[RESEND PATCH v16 4/4] ARM: dts: add the support power-domain node on RK3288 SoCs

Doug Anderson dianders at chromium.org
Tue Aug 25 16:55:41 PDT 2015


On Tue, Aug 25, 2015 at 3:45 PM, Kevin Hilman <khilman at kernel.org> wrote:
>> To put things in a
>> concrete way, for pd_vio we'd go through the entire device tree
>> ourselves and find all properties that look like "power-domains =
>> <&power RK3288_PD_VIO>;".  We'd then find the parent of those
>> properties and look for a property named "clocks".  We'd then iterate
>> over all those clocks and turn those on.  Did I get that right?
> ... but you make it sound like more work than it is.  The genpd already
> keeps a list of devices that refer to the power domain.  In fact, the
> genpd 'attach' method can be platform-specific, so could be used to keep
> track of a list (or a subset) of clocks which are needed for reset.

OK.  I'll need to dig through and figure out how this works.  So this
list will include devices whose drivers are compiled out and also
devices that are marked as 'status = "disabled";' in the device tree?
It would need to do this in case someone had a board that didn't use
one of these peripherals (since we still need to clock it as we make
the domain go up and down).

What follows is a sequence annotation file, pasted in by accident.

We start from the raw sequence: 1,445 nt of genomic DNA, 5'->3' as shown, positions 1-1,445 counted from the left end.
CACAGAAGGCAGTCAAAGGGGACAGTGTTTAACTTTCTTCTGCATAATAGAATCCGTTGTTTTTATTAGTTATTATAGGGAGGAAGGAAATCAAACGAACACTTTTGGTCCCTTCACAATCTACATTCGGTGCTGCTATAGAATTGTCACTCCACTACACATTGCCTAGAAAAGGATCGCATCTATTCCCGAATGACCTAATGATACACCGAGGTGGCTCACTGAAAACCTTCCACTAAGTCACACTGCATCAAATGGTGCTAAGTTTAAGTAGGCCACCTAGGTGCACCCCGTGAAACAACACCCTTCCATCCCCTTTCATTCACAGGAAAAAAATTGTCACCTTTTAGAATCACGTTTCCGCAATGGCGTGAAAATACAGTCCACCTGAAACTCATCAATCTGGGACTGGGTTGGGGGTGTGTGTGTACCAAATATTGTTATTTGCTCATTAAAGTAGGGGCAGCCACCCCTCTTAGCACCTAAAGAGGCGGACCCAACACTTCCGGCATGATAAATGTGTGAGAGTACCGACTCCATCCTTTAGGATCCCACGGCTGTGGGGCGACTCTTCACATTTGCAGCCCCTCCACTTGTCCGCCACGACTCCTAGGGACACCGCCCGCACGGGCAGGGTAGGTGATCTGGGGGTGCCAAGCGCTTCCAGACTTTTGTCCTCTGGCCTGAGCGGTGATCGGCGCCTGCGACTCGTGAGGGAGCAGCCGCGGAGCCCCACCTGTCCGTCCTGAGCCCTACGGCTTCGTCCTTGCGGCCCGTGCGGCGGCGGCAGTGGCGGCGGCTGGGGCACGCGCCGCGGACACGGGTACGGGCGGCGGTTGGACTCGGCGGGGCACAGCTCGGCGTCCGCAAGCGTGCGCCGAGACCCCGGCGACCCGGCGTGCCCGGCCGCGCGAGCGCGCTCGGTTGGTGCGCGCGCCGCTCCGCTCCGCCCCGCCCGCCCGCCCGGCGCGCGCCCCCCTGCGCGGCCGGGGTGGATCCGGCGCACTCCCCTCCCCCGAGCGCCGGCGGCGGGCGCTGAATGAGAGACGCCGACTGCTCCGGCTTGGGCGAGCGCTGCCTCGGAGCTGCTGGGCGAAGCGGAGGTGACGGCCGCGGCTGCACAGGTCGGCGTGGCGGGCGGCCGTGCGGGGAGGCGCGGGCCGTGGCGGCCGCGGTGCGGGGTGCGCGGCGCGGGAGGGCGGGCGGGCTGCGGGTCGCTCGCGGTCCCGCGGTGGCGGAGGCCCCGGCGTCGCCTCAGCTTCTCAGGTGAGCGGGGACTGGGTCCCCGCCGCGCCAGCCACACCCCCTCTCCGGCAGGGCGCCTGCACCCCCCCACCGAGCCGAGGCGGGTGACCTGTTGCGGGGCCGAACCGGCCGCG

I took a quick gander and didn't see code that would do this.  Can you
give me a quick pointer?

We also need to really make sure that there are no probe order issues...

>> 2. If we absolutely need to turn all clocks and we get clocks from
>> device tree nodes on then it means we need device tree nodes for every
>> device in the domain.
> Isn't that the end goal?

In the ideal world, yes.  ...but it's possibly years before all
drivers are added, or possibly they never will be.  To name a concrete
example, unless I'm mistaken, the "hardware crypto" device present in
exynos5250 still isn't anywhere in upstream despite several years
having passed.  There are just so many devices in these SoCs that
aren't used.

>> These would be needed even if there are no
>> accepted bindings for this device yet.  So we'd need to do one of: A)
>> Block power domain patches on feature complete bindings for all
>> drivers; B) Make up non-approved compatible strings for all devices
>> and throw them into the DTS; C) Add nodes in the DTS without a
>> compatible string just to satisfy the power domain requirements.  None
>> of these seem terribly appealing.
> well, I think we can be slightly more accomodating than that and go for
> somewhere in between:
> D) In the power-domain DTS, clearly describe why each clock is needed by
> the power-domain.  In particular list out clocks that are not device
> clocks (and why they need to be asserted for reset) and separate those
> from device clocks which are only listed in the power-domain because
> there is not *yet* a driver/binding for that device node.
> Doing it that way also makes it clear that when a new driver/binding is
> added, the clocks should be removed from the power-domain node and put
> into the device node.
> Also, this addresses my primary concern that the DTS acurately describes
> the hardware.  IOW, in hardware, most of these clocks are are properties
> of devices, not power-domains, and the DT should reflect that.
> IMO, if it's not describing the hardware, and is a placeholder until a